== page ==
Although this event has passed, you can still purchase a digital pass to view it through April 28 at 7:30 p.m. (PDT). The event will be available to watch until 12:01 a.m. on April 29.
As a botanist, Robin Wall Kimmerer has been trained to ask questions of nature with the tools of science. As a member of the Citizen Potawatomi Nation, she embraces the notion that plants and animals are our oldest teachers. In Braiding Sweetgrass, Kimmerer brings these two lenses of knowledge together to take us on “a journey that is every bit as mythic as it is scientific, as sacred as it is historical, as clever as it is wise” (Elizabeth Gilbert). Q&A moderated by Dr. Christina Roberts.
Robin Wall Kimmerer is a mother, scientist, decorated professor, and enrolled member of the Citizen Potawatomi Nation. She is the author of Braiding Sweetgrass: Indigenous Wisdom, Scientific Knowledge and the Teaching of Plants, which has earned Kimmerer wide acclaim.
Drawing on her life as an indigenous scientist, a mother, and a woman, Kimmerer shows in Braiding Sweetgrass how other living beings—asters and goldenrod, strawberries and squash, salamanders, algae, and sweetgrass—offer us gifts and lessons, even if we’ve forgotten how to hear their voices. In a rich braid of reflections that range from the creation of Turtle Island to the forces that threaten its flourishing today, she circles toward a central argument: that the awakening of a wider ecological consciousness requires the acknowledgment and celebration of our reciprocal relationship with the rest of the living world. For only when we can hear the languages of other beings will we be capable of understanding the generosity of the earth, and learn to give our own gifts in return.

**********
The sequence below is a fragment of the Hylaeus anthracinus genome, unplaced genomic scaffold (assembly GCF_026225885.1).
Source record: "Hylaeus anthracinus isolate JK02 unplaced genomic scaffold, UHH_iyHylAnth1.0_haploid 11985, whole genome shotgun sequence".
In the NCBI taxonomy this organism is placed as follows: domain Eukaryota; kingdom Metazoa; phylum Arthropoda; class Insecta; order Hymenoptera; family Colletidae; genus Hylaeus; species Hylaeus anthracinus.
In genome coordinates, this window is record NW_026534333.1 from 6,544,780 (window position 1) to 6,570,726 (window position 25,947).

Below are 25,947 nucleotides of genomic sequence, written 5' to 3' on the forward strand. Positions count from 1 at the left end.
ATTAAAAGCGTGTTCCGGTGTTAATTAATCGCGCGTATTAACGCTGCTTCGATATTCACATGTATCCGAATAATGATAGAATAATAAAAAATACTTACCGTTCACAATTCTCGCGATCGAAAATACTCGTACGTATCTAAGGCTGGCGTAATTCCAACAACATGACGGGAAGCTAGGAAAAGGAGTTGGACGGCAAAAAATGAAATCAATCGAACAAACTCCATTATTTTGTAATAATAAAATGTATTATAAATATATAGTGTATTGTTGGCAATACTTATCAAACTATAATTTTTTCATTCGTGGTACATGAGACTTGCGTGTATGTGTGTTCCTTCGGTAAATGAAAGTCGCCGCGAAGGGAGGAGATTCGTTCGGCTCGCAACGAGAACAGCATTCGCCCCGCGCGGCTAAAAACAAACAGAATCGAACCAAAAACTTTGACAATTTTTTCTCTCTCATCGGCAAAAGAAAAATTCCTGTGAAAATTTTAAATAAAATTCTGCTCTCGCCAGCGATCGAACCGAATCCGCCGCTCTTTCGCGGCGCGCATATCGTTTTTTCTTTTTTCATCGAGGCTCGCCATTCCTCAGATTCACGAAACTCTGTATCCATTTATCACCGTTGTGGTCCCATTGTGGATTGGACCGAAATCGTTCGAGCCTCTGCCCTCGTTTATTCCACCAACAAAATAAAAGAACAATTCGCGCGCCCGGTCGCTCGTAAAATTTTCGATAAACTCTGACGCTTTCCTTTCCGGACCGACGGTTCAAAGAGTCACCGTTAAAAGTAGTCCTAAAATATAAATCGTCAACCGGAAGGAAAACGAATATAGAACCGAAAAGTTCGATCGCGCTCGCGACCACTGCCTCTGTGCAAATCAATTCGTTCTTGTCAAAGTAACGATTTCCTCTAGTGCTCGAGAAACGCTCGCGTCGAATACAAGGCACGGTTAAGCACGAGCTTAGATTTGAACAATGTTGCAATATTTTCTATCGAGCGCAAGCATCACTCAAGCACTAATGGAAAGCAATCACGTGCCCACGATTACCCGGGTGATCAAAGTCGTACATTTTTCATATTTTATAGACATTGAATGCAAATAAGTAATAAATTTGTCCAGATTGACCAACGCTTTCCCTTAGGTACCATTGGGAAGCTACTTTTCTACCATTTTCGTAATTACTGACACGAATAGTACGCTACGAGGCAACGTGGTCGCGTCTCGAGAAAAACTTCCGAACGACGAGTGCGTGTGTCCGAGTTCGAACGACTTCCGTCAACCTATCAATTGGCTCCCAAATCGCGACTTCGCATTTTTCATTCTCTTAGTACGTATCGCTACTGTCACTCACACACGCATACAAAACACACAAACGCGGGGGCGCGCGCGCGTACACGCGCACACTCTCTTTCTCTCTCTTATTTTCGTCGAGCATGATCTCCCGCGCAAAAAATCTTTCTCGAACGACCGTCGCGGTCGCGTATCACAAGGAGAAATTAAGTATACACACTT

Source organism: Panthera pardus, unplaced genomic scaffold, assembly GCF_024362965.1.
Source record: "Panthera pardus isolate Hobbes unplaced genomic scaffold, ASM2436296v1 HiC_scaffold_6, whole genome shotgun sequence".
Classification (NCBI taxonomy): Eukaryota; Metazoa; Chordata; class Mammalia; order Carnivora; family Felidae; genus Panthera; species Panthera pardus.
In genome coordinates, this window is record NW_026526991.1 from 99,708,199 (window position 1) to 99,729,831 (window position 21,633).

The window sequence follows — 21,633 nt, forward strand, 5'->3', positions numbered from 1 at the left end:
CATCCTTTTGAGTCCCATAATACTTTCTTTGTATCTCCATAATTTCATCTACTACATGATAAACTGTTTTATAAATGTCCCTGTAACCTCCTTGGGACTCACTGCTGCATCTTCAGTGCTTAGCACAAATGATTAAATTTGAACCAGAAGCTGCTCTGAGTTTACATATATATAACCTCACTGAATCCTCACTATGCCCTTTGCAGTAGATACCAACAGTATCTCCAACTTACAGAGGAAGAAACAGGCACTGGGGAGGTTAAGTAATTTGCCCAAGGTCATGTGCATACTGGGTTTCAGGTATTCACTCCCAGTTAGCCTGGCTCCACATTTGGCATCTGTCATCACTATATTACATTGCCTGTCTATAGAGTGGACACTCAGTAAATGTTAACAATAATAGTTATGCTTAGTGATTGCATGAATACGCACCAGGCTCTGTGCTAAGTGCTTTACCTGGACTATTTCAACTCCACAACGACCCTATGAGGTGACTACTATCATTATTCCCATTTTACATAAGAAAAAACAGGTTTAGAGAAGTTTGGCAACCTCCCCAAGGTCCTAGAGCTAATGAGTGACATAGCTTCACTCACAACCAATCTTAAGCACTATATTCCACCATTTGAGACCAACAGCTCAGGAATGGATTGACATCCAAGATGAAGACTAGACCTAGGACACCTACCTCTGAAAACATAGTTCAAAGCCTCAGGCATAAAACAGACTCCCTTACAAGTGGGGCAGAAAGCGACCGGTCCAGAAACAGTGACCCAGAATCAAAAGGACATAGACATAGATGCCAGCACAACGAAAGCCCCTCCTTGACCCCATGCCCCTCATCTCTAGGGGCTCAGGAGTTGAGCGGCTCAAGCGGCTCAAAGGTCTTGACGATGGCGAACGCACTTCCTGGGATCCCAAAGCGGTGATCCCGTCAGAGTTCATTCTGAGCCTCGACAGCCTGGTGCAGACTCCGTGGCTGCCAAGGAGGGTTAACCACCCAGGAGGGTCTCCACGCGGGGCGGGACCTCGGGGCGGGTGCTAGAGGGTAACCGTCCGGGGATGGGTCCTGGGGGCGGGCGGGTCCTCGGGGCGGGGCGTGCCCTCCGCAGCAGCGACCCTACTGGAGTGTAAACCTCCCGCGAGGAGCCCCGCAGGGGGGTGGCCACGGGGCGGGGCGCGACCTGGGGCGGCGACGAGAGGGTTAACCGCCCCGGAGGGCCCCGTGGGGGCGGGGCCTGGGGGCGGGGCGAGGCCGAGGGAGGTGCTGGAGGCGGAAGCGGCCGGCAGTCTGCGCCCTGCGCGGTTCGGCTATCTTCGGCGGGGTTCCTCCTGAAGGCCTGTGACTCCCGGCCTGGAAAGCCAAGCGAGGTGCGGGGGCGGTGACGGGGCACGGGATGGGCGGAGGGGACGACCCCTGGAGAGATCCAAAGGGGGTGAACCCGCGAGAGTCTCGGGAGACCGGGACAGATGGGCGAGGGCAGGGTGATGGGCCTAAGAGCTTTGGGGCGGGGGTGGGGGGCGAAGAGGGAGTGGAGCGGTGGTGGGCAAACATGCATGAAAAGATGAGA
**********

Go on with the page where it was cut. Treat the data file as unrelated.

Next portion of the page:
Kimmerer’s first book, Gathering Moss: A Natural and Cultural History of Mosses, was awarded the John Burroughs Medal for outstanding nature writing, and her other work has appeared in Orion, Whole Terrain, and numerous scientific journals. She tours widely and has been featured on NPR’s On Being with Krista Trippett and in 2015 addressed the general assembly of the United Nations on the topic of “Healing Our Relationship with Nature.”
Kimmerer lives in Syracuse, New York, where she is a SUNY Distinguished Teaching Professor of Environmental Biology, and the founder and director of the Center for Native Peoples and the Environment.
Dr. Christina Ann Roberts (Aaniiih and Nakoda), our Q&A moderator for the evening, calls the Coast Salish lands that have nurtured her life home. She graduated from Nathan Hale High School in Seattle and attended the University of Washington as an undergraduate before embarking on her graduate school journey at the University of Arizona. She joined the faculty at Seattle University in 2007 and currently serves as the inaugural director of Indigenous Peoples Institute.